Missing mail leaves customers with questions

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Music is life for Joy Gunderson.

It's what got her a scholarship to college.

It's also the reason her parents had to mail most of her belongings to Minnesota at the start of the semester.

While Joy and her mother, Carin, drove her harp to St. Olaf College, they could only fit so much in their car.

That’s why Joy's father, Jerry, decided to ship about eight boxes through the Postal Service.

Assuming the packages would arrive intact, Jerry didn't bother insuring the items, and you can probably guess what happened next.

“We got a note from the Postal Service saying that one of the boxes had come open in the postal center in Minneapolis, Minnesota,” Jerry said.

Missing from that box was about $300 worth of stuff, including a pair of organ-playing shoes, a metronome, and a framed photo from her high school graduation.

“That was in that box too so she lost everything sentimental that she had with her in that one box and that was difficult to hear,” Carin said.

All recovered items are shipped to the Postal Service’s lost-and-found in Atlanta.

Customers have 90 days to claim missing belongings, otherwise they're sold at public auctions.

Jerry says he submitted the claim forms, and even sent pictures, but never heard another word from the Postal Service.

“It doesn't sound like it's set up for people to get their belongings back, it sounds like it's just one big clearing house for all this stuff from all over the country,” Jerry said.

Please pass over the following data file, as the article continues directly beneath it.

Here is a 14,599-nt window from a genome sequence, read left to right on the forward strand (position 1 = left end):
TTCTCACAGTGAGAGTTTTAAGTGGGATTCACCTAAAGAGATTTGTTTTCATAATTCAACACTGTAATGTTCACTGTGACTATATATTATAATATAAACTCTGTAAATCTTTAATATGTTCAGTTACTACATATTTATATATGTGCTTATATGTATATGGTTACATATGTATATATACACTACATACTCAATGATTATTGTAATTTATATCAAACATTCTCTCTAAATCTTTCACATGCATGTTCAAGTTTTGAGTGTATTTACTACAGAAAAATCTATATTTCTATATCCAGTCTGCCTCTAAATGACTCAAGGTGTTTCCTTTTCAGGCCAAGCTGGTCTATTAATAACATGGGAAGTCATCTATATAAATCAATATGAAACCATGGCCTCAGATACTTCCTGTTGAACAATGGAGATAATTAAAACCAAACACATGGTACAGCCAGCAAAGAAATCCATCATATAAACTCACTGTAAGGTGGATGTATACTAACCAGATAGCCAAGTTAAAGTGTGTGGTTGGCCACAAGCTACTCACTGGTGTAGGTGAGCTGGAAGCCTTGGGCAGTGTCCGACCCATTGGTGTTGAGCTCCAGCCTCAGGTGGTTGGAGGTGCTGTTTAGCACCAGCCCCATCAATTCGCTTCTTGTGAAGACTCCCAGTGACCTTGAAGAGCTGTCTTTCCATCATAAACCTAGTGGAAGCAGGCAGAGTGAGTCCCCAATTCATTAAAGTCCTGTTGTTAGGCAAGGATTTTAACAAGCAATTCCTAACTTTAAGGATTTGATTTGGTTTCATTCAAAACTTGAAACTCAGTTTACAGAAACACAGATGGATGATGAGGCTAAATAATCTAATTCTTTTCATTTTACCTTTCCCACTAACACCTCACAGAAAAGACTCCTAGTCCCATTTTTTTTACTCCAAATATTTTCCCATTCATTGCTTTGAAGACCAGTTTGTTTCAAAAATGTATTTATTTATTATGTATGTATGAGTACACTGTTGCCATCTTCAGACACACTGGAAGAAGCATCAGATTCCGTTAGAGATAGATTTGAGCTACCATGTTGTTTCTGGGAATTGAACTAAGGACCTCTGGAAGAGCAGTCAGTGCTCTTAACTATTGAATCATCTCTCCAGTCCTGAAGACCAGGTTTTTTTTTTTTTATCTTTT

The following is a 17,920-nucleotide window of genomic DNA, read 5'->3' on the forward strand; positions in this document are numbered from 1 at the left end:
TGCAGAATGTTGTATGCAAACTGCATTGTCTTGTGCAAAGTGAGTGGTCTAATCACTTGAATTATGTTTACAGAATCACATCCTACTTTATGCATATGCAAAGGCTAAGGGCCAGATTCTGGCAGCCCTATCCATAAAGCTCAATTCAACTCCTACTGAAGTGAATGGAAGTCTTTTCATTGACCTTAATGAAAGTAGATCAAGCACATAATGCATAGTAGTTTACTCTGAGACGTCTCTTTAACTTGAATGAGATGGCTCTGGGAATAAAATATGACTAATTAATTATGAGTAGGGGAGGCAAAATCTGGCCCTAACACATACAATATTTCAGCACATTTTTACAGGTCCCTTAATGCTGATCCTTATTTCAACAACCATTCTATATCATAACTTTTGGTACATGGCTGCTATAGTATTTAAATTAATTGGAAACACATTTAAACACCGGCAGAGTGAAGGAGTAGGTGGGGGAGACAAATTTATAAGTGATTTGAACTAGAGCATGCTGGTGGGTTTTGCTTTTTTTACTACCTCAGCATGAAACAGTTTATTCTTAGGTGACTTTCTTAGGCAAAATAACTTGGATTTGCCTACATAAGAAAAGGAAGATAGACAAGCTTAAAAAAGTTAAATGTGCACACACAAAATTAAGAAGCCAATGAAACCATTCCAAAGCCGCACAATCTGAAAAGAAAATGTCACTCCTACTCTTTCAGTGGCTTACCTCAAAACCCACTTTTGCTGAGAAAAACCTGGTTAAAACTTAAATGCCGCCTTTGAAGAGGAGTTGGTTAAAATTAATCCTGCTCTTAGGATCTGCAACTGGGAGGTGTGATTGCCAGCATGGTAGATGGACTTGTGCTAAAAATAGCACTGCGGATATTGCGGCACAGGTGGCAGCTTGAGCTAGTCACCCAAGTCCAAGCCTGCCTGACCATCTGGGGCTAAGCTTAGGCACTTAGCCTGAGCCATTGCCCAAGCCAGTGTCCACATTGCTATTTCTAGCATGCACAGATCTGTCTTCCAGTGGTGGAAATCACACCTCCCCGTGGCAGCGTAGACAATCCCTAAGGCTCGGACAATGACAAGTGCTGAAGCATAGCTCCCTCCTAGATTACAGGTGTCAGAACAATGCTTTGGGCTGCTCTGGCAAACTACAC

But the Postal Service tells 3 On Your Side that's not the case at all.

Spokesman Peter Hass says postal workers go to great lengths to return lost items.

“Our experts are in one location able to work on this basically non-stop, that's their job, is to try to reconnect the items with the proper customer,” Hass explained.

Hass says if an item isn't found, it's not uncommon for a claim like the Gunderson's to go unanswered.

But at the request of 3 On Your Side, the Postal Service says it is willing to make an extra effort to hopefully find their stuff before the next auction on December 17th.

Meantime, the Gunderson’s hope their experience serves as a message to you this holiday season.

“With Christmas coming there's a good chance they are going to be losing stuff,” Carin said, “So if somebody else doesn't have to make the same mistake we made, great!”

3 On Your Side will keep you posted on a search.

Of course, packaging your boxes properly is important, but the Postal Service suggests insuring them as well.

You should also attach your name and address on any items of real value to you, so they have a better chance of being returned if lost.

For more information on the public auctions, click here.